The Kansas City Federal Reserve Bank said that manufacturing activity declined in March, contracting for the first time in 12 months. The composite index of general business conditions declined from 1 in February to -4 in March. Perhaps more worrisome, the decline in new orders accelerated (down from -10 to -20), falling for the third straight month. The sample comments provide clues about why this is the case, with respondents noting a number of headwinds impacting their demand. These include snowstorms, reduced crude oil prices, the stronger U.S. dollar and the West Coast ports slowdown. (continue reading…)

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Purported TPP Investment Text Confirms Pro-Rule of Law and Transparent Processes, but Raises Questions about Some TPP Countries’ Commitment to Fairness and the Rule of Law

Last night, WikiLeaks put out what it claims is the draft of the investment text being negotiated in the Trans-Pacific Partnership (TPP).

For manufacturers in the United States, many of whom use foreign investment to spur U.S. exports and make overseas sales, the text looks familiar because it is substantially based on the highly detailed U.S. model investment negotiating text that has been publicly available on both the websites of the Office of the United States Trade Representative (USTR) and the Department of States since the Obama Administration completed its multi-year review of the investment text in April 2012. That review, which was public and sought input from stakeholders throughout the United States, resulted in a strong investment negotiating document that seeks a more level playing field for our nation’s manufacturers and other job-creators in this country. (continue reading…)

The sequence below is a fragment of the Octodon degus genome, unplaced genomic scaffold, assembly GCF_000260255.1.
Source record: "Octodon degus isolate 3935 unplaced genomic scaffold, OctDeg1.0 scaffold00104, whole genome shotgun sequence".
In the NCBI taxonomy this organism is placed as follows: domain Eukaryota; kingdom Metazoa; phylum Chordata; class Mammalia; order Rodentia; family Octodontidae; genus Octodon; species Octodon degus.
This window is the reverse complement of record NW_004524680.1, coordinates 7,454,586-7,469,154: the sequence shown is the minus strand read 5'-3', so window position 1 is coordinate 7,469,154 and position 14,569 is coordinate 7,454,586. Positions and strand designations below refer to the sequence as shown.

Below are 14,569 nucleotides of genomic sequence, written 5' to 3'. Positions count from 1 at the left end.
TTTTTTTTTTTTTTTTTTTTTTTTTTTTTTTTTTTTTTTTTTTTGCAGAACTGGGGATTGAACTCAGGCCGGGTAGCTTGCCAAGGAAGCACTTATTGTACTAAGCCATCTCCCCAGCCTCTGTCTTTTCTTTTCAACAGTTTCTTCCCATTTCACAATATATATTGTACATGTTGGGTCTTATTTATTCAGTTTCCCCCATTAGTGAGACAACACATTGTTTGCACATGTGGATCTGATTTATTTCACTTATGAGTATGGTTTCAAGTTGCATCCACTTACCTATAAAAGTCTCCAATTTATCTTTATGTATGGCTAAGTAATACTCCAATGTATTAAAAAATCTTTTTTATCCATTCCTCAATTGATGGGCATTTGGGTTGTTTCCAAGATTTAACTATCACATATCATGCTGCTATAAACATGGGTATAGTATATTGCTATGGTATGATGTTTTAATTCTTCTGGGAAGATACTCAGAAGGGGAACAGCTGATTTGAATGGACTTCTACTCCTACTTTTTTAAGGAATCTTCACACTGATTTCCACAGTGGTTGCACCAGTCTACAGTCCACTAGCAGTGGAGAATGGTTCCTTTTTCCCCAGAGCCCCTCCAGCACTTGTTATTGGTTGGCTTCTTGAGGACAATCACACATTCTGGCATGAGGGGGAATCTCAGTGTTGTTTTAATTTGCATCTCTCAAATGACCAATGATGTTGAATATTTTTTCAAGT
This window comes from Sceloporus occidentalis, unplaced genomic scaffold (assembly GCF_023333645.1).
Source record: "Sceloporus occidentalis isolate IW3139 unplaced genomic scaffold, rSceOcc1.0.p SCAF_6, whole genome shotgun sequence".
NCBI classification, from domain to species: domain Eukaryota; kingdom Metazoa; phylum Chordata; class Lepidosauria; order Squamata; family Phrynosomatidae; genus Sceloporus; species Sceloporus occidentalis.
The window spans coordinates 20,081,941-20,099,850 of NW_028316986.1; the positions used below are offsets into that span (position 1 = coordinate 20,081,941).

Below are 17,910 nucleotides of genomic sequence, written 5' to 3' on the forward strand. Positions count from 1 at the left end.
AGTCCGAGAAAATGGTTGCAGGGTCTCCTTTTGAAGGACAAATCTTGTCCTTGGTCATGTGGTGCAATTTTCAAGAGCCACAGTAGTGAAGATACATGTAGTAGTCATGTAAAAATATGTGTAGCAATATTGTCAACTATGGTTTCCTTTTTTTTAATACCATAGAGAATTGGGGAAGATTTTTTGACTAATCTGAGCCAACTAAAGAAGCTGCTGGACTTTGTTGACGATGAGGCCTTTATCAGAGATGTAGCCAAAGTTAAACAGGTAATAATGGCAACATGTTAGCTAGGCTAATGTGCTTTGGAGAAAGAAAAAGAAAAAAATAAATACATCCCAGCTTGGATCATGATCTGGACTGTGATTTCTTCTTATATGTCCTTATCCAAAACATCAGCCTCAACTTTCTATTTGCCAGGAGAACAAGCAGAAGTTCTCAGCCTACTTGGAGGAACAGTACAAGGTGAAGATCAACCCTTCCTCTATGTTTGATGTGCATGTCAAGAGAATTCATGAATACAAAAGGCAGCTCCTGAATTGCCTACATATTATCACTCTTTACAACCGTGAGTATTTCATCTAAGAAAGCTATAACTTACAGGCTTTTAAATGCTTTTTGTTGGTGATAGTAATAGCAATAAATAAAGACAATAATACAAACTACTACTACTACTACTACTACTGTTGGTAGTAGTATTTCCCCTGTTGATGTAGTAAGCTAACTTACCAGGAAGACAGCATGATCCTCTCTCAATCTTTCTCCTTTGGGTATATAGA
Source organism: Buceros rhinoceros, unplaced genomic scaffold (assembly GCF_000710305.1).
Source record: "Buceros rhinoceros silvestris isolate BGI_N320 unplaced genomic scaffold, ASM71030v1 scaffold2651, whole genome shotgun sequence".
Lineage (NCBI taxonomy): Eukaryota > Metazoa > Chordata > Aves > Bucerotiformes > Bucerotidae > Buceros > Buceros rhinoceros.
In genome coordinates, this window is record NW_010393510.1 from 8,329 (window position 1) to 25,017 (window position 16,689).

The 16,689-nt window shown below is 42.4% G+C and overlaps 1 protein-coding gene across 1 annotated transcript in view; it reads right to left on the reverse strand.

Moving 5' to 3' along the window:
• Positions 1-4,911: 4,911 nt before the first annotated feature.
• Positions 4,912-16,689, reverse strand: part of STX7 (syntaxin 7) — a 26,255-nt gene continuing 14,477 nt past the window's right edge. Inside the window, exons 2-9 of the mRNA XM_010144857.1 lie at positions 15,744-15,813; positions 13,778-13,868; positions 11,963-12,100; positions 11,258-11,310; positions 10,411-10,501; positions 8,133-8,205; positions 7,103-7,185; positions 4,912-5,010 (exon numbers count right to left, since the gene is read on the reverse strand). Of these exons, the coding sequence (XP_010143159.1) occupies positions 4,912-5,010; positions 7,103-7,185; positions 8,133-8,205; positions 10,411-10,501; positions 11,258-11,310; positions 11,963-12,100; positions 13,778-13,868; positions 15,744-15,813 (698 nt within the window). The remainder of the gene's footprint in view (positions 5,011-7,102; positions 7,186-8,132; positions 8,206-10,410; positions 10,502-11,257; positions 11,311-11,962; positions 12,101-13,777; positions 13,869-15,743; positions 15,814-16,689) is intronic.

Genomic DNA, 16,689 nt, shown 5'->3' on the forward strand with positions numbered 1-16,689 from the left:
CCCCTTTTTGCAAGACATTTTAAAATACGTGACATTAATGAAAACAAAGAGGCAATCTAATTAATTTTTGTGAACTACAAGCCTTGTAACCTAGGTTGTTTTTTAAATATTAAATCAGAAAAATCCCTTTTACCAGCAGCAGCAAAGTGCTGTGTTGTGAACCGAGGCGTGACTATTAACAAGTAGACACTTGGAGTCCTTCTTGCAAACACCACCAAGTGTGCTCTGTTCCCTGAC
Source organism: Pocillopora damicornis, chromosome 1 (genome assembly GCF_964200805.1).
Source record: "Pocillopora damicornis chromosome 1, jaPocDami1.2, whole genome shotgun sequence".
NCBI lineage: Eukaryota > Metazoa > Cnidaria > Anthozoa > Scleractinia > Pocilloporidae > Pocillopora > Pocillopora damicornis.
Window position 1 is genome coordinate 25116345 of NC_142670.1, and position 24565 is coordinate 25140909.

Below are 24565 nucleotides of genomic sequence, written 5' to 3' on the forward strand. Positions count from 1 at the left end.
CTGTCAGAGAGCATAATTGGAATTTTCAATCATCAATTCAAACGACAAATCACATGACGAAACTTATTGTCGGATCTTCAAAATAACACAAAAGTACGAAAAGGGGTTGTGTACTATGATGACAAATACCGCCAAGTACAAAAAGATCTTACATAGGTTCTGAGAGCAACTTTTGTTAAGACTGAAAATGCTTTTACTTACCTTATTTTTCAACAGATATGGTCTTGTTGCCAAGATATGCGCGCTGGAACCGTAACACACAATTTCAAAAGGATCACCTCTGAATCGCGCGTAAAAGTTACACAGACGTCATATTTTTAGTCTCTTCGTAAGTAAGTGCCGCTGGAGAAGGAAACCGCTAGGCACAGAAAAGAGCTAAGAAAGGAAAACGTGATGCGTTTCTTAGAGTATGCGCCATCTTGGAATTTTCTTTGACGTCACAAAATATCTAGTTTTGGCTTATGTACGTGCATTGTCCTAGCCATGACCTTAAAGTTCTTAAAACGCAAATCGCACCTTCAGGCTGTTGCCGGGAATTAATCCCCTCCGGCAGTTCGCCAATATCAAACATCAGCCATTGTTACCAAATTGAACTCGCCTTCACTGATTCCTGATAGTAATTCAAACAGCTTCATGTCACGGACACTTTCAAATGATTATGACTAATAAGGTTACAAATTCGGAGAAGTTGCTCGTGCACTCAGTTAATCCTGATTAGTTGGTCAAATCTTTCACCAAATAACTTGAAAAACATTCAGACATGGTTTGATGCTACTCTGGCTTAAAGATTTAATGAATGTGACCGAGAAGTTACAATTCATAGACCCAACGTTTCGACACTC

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Death and Taxes – Maybe Not So Certain Any Longer

It’s long been said that the only two things certain in life is death and taxes. Well, for too many family owned businesses this certainty is compounded by the long reviled death tax which is a burden to all successful family-owned businesses. That’s why the National Association of Manufacturers (NAM) applauds Chairman Ryan and the House Committee on Ways and Means for their prompt consideration of H.R. 1105 “Death Tax Repeal Act of 2015”. The bill introduced by Representatives Brady (R-TX) and Bishop (D-GA) issues would finally, fully repeal the death tax. (continue reading…)

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Government Must Facilitate Internet of Things Growth

Industry leaders, academics, and think tanks have all recognized that the Internet of Things is a powerful technology trend that has the ability to transform manufacturing. Recent activity by leaders in Congress and the Administration have sent mixed signals to business that they too are serious about facilitating the growth of IoT in the United States. The NAM is calling on government to be a partner and not a roadblock in the widespread deployment of IoT. (continue reading…)